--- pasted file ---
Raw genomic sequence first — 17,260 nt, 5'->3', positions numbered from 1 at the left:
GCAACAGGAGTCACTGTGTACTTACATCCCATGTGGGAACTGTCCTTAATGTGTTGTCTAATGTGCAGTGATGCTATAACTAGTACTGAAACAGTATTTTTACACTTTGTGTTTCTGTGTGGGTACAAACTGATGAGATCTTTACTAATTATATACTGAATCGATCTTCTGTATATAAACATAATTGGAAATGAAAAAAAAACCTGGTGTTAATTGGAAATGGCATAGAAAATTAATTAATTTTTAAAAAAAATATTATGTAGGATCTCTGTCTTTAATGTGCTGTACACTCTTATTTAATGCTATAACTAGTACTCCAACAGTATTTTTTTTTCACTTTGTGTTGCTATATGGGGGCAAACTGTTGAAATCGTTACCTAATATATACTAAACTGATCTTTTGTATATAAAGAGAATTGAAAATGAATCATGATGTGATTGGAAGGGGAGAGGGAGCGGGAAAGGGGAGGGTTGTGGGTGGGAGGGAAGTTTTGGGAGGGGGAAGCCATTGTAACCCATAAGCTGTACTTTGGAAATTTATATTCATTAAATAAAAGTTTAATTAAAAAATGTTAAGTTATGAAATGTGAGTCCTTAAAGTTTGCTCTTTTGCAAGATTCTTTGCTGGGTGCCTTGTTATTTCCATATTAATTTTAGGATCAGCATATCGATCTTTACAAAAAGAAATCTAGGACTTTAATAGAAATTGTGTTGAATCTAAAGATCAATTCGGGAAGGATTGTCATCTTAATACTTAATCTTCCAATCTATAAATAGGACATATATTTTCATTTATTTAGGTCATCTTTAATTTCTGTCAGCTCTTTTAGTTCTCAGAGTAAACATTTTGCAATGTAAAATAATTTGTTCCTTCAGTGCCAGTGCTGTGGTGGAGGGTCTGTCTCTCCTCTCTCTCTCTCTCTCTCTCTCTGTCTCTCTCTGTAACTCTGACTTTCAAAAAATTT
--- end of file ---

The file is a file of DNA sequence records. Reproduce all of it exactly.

Raw genomic sequence first — 17,260 nt, 5'->3', positions numbered from 1 at the left:
GCAACAGGAGTCACTGTGTACTTACATCCCATGTGGGAACTGTCCTTAATGTGTTGTCTAATGTGCAGTGATGCTATAACTAGTACTGAAACAGTATTTTTACACTTTGTGTTTCTGTGTGGGTACAAACTGATGAGATCTTTACTAATTATATACTGAATCGATCTTCTGTATATAAACATAATTGGAAATGAAAAAAAAACCTGGTGTTAATTGGAAATGGCATAGAAAATTAATTAATTTTTAAAAAAAATATTATGTAGGATCTCTGTCTTTAATGTGCTGTACACTCTTATTTAATGCTATAACTAGTACTCCAACAGTATTTTTTTTTCACTTTGTGTTGCTATATGGGGGCAAACTGTTGAAATCGTTACCTAATATATACTAAACTGATCTTTTGTATATAAAGAGAATTGAAAATGAATCATGATGTGATTGGAAGGGGAGAGGGAGCGGGAAAGGGGAGGGTTGTGGGTGGGAGGGAAGTTTTGGGAGGGGGAAGCCATTGTAACCCATAAGCTGTACTTTGGAAATTTATATTCATTAAATAAAAGTTTAATTAAAAAATGTTAAGTTATGAAATGTGAGTCCTTAAAGTTTGCTCTTTTGCAAGATTCTTTGCTGGGTGCCTTGTTATTTCCATATTAATTTTAGGATCAGCATATCGATCTTTACAAAAAGAAATCTAGGACTTTAATAGAAATTGTGTTGAATCTAAAGATCAATTCGGGAAGGATTGTCATCTTAATACTTAATCTTCCAATCTATAAATAGGACATATATTTTCATTTATTTAGGTCATCTTTAATTTCTGTCAGCTCTTTTAGTTCTCAGAGTAAACATTTTGCAATGTAAAATAATTTGTTCCTTCAGTGCCAGTGCTGTGGTGGAGGGTCTGTCTCTCCTCTCTCTCTCTCTCTCTCTCTCTGTCTCTCTCTGTAACTCTGACTTTCAAAAAATTT